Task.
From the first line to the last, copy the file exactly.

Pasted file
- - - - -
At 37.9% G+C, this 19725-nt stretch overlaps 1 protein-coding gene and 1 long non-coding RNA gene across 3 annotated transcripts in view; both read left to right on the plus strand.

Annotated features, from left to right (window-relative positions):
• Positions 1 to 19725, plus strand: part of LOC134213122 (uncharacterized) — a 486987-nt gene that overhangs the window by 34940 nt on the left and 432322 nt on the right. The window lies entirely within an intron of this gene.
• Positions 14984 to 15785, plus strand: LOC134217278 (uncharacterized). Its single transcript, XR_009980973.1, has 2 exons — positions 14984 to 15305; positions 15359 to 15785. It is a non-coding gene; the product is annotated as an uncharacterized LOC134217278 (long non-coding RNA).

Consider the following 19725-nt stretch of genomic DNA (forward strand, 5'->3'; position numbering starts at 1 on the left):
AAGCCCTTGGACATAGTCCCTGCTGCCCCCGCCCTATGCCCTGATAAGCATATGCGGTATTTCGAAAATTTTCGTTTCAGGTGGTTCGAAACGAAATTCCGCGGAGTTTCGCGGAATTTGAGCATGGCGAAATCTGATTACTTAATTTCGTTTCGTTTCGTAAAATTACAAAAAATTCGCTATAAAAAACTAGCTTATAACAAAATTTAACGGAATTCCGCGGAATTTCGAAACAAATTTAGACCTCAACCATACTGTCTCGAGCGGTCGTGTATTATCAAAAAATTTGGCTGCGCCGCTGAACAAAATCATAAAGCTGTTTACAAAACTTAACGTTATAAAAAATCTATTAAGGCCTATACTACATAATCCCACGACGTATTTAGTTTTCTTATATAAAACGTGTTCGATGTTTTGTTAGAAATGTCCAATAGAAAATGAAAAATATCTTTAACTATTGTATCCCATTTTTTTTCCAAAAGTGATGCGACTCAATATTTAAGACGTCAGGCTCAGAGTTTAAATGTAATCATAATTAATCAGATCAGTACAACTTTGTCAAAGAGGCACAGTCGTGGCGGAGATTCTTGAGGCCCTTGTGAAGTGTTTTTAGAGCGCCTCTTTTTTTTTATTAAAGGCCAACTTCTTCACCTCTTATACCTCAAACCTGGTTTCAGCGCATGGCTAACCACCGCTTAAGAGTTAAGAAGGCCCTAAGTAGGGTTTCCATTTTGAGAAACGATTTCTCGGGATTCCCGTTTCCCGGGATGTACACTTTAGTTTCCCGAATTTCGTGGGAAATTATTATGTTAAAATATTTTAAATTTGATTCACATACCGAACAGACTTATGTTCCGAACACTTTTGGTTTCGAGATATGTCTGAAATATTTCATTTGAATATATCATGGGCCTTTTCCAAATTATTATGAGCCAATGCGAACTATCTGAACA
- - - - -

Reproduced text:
At 37.9% G+C, this 19725-nt stretch overlaps 1 protein-coding gene and 1 long non-coding RNA gene across 3 annotated transcripts in view; both read left to right on the plus strand.

Annotated features, from left to right (window-relative positions):
• Positions 1 to 19725, plus strand: part of LOC134213122 (uncharacterized) — a 486987-nt gene that overhangs the window by 34940 nt on the left and 432322 nt on the right. The window lies entirely within an intron of this gene.
• Positions 14984 to 15785, plus strand: LOC134217278 (uncharacterized). Its single transcript, XR_009980973.1, has 2 exons — positions 14984 to 15305; positions 15359 to 15785. It is a non-coding gene; the product is annotated as an uncharacterized LOC134217278 (long non-coding RNA).

Consider the following 19725-nt stretch of genomic DNA (forward strand, 5'->3'; position numbering starts at 1 on the left):
AAGCCCTTGGACATAGTCCCTGCTGCCCCCGCCCTATGCCCTGATAAGCATATGCGGTATTTCGAAAATTTTCGTTTCAGGTGGTTCGAAACGAAATTCCGCGGAGTTTCGCGGAATTTGAGCATGGCGAAATCTGATTACTTAATTTCGTTTCGTTTCGTAAAATTACAAAAAATTCGCTATAAAAAACTAGCTTATAACAAAATTTAACGGAATTCCGCGGAATTTCGAAACAAATTTAGACCTCAACCATACTGTCTCGAGCGGTCGTGTATTATCAAAAAATTTGGCTGCGCCGCTGAACAAAATCATAAAGCTGTTTACAAAACTTAACGTTATAAAAAATCTATTAAGGCCTATACTACATAATCCCACGACGTATTTAGTTTTCTTATATAAAACGTGTTCGATGTTTTGTTAGAAATGTCCAATAGAAAATGAAAAATATCTTTAACTATTGTATCCCATTTTTTTTCCAAAAGTGATGCGACTCAATATTTAAGACGTCAGGCTCAGAGTTTAAATGTAATCATAATTAATCAGATCAGTACAACTTTGTCAAAGAGGCACAGTCGTGGCGGAGATTCTTGAGGCCCTTGTGAAGTGTTTTTAGAGCGCCTCTTTTTTTTTATTAAAGGCCAACTTCTTCACCTCTTATACCTCAAACCTGGTTTCAGCGCATGGCTAACCACCGCTTAAGAGTTAAGAAGGCCCTAAGTAGGGTTTCCATTTTGAGAAACGATTTCTCGGGATTCCCGTTTCCCGGGATGTACACTTTAGTTTCCCGAATTTCGTGGGAAATTATTATGTTAAAATATTTTAAATTTGATTCACATACCGAACAGACTTATGTTCCGAACACTTTTGGTTTCGAGATATGTCTGAAATATTTCATTTGAATATATCATGGGCCTTTTCCAAATTATTATGAGCCAATGCGAACTATCTGAACA